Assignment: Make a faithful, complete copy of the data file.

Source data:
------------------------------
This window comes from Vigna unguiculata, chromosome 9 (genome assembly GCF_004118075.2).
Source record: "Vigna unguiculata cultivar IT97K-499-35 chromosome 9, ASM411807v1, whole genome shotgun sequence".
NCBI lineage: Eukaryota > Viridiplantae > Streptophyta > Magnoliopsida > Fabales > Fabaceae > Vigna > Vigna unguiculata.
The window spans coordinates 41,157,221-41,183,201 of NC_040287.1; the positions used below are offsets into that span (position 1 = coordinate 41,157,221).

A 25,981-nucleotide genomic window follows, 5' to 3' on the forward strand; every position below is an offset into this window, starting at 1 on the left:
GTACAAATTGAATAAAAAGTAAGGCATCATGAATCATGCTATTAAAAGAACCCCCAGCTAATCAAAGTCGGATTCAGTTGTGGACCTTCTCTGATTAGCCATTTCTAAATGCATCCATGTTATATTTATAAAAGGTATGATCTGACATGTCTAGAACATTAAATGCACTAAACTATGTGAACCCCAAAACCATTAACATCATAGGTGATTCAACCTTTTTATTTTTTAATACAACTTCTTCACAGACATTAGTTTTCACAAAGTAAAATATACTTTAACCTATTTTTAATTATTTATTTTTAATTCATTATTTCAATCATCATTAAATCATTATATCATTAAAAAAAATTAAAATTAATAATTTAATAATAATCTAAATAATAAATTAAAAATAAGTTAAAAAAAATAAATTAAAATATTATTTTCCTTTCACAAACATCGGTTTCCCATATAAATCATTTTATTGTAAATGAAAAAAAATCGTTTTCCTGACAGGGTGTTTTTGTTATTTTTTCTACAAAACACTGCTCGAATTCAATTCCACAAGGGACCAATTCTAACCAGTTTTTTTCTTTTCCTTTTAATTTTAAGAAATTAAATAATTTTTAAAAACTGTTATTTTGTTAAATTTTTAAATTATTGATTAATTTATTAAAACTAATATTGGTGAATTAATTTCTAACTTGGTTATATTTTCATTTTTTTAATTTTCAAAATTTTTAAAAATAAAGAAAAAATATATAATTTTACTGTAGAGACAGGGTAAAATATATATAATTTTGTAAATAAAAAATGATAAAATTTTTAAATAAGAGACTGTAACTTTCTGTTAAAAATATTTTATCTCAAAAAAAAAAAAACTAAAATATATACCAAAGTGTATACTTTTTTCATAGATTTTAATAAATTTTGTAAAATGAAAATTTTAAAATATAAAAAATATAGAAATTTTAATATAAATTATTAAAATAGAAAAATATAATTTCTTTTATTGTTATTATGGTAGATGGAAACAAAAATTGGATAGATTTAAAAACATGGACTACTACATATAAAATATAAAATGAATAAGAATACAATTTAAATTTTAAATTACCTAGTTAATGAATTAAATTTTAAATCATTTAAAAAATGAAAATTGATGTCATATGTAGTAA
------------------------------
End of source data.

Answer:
This window comes from Vigna unguiculata, chromosome 9 (genome assembly GCF_004118075.2).
Source record: "Vigna unguiculata cultivar IT97K-499-35 chromosome 9, ASM411807v1, whole genome shotgun sequence".
NCBI lineage: Eukaryota > Viridiplantae > Streptophyta > Magnoliopsida > Fabales > Fabaceae > Vigna > Vigna unguiculata.
The window spans coordinates 41,157,221-41,183,201 of NC_040287.1; the positions used below are offsets into that span (position 1 = coordinate 41,157,221).

A 25,981-nucleotide genomic window follows, 5' to 3' on the forward strand; every position below is an offset into this window, starting at 1 on the left:
GTACAAATTGAATAAAAAGTAAGGCATCATGAATCATGCTATTAAAAGAACCCCCAGCTAATCAAAGTCGGATTCAGTTGTGGACCTTCTCTGATTAGCCATTTCTAAATGCATCCATGTTATATTTATAAAAGGTATGATCTGACATGTCTAGAACATTAAATGCACTAAACTATGTGAACCCCAAAACCATTAACATCATAGGTGATTCAACCTTTTTATTTTTTAATACAACTTCTTCACAGACATTAGTTTTCACAAAGTAAAATATACTTTAACCTATTTTTAATTATTTATTTTTAATTCATTATTTCAATCATCATTAAATCATTATATCATTAAAAAAAATTAAAATTAATAATTTAATAATAATCTAAATAATAAATTAAAAATAAGTTAAAAAAAATAAATTAAAATATTATTTTCCTTTCACAAACATCGGTTTCCCATATAAATCATTTTATTGTAAATGAAAAAAAATCGTTTTCCTGACAGGGTGTTTTTGTTATTTTTTCTACAAAACACTGCTCGAATTCAATTCCACAAGGGACCAATTCTAACCAGTTTTTTTCTTTTCCTTTTAATTTTAAGAAATTAAATAATTTTTAAAAACTGTTATTTTGTTAAATTTTTAAATTATTGATTAATTTATTAAAACTAATATTGGTGAATTAATTTCTAACTTGGTTATATTTTCATTTTTTTAATTTTCAAAATTTTTAAAAATAAAGAAAAAATATATAATTTTACTGTAGAGACAGGGTAAAATATATATAATTTTGTAAATAAAAAATGATAAAATTTTTAAATAAGAGACTGTAACTTTCTGTTAAAAATATTTTATCTCAAAAAAAAAAAAACTAAAATATATACCAAAGTGTATACTTTTTTCATAGATTTTAATAAATTTTGTAAAATGAAAATTTTAAAATATAAAAAATATAGAAATTTTAATATAAATTATTAAAATAGAAAAATATAATTTCTTTTATTGTTATTATGGTAGATGGAAACAAAAATTGGATAGATTTAAAAACATGGACTACTACATATAAAATATAAAATGAATAAGAATACAATTTAAATTTTAAATTACCTAGTTAATGAATTAAATTTTAAATCATTTAAAAAATGAAAATTGATGTCATATGTAGTAA